More often than not, the minimum bidder the lender will accept is more than what the property is worth. Just the outstanding mortgage alone is more than what the property is worth. On top of that, take into consideration other costs such as delinquent property taxes, legal fees, etc and the property loses it's "bargain" potential.
For example, there is a property I know of going to auction later this month. The current owner owes twice what the property is worth. No buyer will bid on that property because they can buy a different property for half what the bank will accept. They will also be able to buy a property that they have been able to inspect, tour, visit, etc. prior to making an offer.
Lack of access to the property prior to the auction is something that needs to be taken into consideration. Chances are there is little or no access to the property before hand, so a property that may look OK from the street may be a disaster inside, which may lead to significant expenses to repair. Also, if the property has tenants in place, it will be you're responsibility - and expense - to evict them.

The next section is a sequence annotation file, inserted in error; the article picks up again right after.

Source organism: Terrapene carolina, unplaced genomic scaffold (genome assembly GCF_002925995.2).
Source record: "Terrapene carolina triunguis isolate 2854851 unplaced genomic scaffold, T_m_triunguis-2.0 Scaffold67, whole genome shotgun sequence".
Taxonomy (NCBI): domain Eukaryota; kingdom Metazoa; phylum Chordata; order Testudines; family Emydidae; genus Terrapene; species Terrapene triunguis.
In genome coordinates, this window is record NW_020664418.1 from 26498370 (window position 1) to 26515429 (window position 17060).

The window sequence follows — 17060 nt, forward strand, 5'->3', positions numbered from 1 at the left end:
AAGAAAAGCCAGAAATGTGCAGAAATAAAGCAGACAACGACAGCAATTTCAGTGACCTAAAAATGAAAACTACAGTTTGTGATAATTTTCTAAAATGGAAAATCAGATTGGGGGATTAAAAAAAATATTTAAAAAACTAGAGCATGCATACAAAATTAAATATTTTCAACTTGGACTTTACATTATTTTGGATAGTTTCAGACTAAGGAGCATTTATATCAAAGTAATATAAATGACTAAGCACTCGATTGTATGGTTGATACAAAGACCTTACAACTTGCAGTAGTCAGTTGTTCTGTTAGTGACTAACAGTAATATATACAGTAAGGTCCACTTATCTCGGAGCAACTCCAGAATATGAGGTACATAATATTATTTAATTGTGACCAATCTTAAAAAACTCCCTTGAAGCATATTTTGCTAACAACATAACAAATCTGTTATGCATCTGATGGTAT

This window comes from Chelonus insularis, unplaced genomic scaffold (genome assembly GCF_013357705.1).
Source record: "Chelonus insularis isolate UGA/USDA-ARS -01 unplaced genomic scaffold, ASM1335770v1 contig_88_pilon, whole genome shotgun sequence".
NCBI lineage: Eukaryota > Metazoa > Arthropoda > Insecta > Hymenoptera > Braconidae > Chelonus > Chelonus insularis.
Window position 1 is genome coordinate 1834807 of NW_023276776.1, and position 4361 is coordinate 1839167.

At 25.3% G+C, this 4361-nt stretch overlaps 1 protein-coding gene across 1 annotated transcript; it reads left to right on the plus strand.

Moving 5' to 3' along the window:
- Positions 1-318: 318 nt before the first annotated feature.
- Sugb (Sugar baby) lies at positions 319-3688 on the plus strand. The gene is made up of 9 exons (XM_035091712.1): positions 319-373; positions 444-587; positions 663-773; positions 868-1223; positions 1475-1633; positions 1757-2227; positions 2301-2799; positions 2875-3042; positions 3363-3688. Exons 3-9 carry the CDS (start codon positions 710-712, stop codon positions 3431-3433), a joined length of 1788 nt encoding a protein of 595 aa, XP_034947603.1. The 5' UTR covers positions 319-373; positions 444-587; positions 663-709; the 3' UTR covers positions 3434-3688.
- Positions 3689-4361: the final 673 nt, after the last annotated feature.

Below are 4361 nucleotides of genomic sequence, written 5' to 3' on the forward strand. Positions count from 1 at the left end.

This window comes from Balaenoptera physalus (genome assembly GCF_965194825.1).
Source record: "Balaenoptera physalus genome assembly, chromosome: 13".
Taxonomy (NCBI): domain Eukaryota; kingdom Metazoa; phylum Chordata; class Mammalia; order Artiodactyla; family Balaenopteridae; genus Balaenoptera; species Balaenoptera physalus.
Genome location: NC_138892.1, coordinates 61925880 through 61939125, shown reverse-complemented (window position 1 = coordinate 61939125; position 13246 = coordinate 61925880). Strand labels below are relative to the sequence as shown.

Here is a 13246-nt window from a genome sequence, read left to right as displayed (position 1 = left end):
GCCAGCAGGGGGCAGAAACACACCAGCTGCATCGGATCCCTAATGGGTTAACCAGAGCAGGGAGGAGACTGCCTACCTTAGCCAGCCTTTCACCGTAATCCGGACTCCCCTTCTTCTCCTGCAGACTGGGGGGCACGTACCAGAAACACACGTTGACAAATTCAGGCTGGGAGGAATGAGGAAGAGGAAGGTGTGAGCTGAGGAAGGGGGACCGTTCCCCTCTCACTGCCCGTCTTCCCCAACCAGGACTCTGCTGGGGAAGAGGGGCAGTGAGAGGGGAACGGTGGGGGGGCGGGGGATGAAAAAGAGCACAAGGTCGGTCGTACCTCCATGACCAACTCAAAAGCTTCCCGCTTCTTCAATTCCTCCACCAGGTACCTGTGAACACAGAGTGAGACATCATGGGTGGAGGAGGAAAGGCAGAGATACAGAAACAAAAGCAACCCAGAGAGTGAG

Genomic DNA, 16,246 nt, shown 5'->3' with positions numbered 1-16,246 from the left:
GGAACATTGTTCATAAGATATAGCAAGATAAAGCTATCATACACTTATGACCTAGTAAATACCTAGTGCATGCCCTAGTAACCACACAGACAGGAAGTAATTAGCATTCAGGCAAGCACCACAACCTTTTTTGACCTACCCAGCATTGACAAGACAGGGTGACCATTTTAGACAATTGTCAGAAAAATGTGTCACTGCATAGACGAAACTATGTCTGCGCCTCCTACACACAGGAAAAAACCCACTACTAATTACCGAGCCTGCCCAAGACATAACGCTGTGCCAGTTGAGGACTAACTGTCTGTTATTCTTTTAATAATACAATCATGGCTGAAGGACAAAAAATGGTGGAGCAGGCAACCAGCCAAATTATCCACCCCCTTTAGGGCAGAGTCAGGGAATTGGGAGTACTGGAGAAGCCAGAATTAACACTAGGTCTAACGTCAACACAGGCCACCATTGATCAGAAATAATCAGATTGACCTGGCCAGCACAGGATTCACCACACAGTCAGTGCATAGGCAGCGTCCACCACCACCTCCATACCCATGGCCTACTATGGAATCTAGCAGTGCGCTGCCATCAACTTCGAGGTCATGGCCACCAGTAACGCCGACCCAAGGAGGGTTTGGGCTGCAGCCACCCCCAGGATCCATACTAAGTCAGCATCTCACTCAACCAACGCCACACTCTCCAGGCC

Most buyers will not pay more than what is owed since it is often more than market value. Buyers at the courthouse steps are typically looking for a bargain. Nearly all properties sold at these auctions are not bargains, so consequently the lender gets the property.